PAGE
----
Joe Biden Says He Won't Be 'Recreating' the Obama White House But Doesn't Say What He Would Do Differently

President Barack Obama and Vice President Joe Biden arrive for the presidential inauguration of Donald Trump at the U.S. Capitol, on January 20, 2017. After throwing his hat into the 2020 race, Biden has been asked how his administration would differ from Obama’s. Saul Loeb/AFP/Getty Images

During his first television interview since announcing his 2020 candidacy, former Vice President Joe Biden did not say how exactly his administration would be different than that of his former boss Barack Obama but claimed he would not be "recreating" the past.

The View co-host Meghan McCain, daughter of the late Republican senator John McCain, pressed the Democrat on what the "single biggest difference would be between an Obama White House and a Biden White House?"

"Look, the reason why the president and I got along is philosophically we're in the same place," Biden said during an interview on Friday morning. "I hope that I've learned from him and that relationship."

"We disagreed on implementation of some things, we disagreed on timings of some things," Biden said, adding that he and Obama could always "talk about anything" even if they held opposing views. But ultimately, Biden did not share any specifics policies or issues that he would tackle differently than Obama if elected president in November 2020.

The former vice president went on to describe his "great" friendship with Obama, but said the goal of his presidential run is about moving the country forward, not repeating the actions of past administrations.

"It's about moving to the future. It's not about recreating what we did," he said. "It's about taking the same decency and philosophy that we have and taking it into the future. There's so much we can do, my Lord."

After months of anticipation, Biden finally entered the crowded Democratic primary field on Thursday. In his campaign announcement, Biden said that the 2020 election is a "battle for the soul of this nation."

Shortly after the announcement, Obama spokeswoman Katie Hill said that the former president "has long said that selecting Joe Biden as his running mate in 2008 was one of the best decisions he ever made."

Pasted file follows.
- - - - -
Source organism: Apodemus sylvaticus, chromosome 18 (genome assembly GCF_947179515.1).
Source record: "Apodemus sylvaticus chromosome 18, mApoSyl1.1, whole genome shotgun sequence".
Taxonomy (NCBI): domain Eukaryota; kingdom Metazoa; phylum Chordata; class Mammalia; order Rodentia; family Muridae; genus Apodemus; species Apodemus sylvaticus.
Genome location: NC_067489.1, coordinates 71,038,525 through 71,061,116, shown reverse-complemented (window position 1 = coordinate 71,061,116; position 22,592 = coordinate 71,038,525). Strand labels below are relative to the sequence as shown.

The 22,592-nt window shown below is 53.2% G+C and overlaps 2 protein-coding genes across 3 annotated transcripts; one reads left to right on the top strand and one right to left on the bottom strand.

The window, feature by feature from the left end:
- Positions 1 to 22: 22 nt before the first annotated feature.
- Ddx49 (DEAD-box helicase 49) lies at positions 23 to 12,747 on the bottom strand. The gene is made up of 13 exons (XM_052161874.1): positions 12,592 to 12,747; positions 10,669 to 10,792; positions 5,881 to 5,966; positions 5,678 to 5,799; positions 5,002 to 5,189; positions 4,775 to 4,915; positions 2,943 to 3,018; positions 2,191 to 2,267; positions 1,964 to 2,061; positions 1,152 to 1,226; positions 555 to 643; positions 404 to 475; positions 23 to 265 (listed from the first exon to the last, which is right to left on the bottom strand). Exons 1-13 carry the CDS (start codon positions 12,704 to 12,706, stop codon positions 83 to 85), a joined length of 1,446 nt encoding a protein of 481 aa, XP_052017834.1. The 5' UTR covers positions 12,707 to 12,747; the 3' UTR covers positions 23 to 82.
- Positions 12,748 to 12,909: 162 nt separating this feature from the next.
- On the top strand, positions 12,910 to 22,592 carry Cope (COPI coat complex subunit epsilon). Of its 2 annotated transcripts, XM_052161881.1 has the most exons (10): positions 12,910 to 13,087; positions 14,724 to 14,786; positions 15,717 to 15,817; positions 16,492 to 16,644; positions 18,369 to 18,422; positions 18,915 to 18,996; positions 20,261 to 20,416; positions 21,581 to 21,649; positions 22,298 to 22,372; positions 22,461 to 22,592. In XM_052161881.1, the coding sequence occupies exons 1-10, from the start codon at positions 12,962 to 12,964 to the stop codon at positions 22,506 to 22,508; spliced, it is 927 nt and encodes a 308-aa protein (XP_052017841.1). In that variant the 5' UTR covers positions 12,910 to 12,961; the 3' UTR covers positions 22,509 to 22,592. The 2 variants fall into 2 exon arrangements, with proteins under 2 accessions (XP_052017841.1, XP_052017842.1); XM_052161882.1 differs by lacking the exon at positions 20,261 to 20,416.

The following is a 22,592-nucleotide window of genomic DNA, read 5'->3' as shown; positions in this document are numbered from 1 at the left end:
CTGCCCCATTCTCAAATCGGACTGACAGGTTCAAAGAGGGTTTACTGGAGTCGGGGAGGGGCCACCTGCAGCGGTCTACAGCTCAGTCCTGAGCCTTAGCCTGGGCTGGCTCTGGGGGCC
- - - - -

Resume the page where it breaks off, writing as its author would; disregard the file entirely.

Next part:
Hill also said that Obama "relied on the vice president's knowledge, insight and judgment, throughout both campaigns and the entire presidency. The two forged a special bond over the last 10 years and remain close today."

But the former president stopped at making an explicit endorsement, though Biden told reporters in passing on Thursday that Obama didn't make an endorsement because he asked the former president not to. Biden repeated that claim during his interview on The View.

"I didn't want it to look like he was putting the thumb on the scale," Biden said. "I'm going to do this based on who I am, not by the president going out and trying to say 'This is the guy you should be with.'"

Biden went on to say he is "incredibly proud" to have served with Obama for eight years, adding that what the two are most proud of is not having "a whisper of scandal" in the administration—a subtle jab at the chaos that often surrounds Donald Trump's White House.

Trump responded to Biden's announcement on Thursday morning, in which he gave the 76-year-old the nickname "Sleepy Joe."

"Welcome to the race Sleepy Joe," Trump tweeted. "I only hope you have the intelligence, long in doubt, to wage a successful primary campaign. It will be nasty - you will be dealing with people who truly have some very sick & demented ideas. But if you make it, I will see you at the Starting Gate!"

Then, on Friday morning, 72-year-old Trump called himself "a young, vibrant man" in another dig aimed at Biden. "I think that I just feel like a young man," Trump told reporters on the White House lawn. "I'm so young. I can't believe it, I'm the youngest person.

Biden, 76, responded to Trump's criticism on The View, saying that if Trump "looks young and vibrant to me, I should probably go home."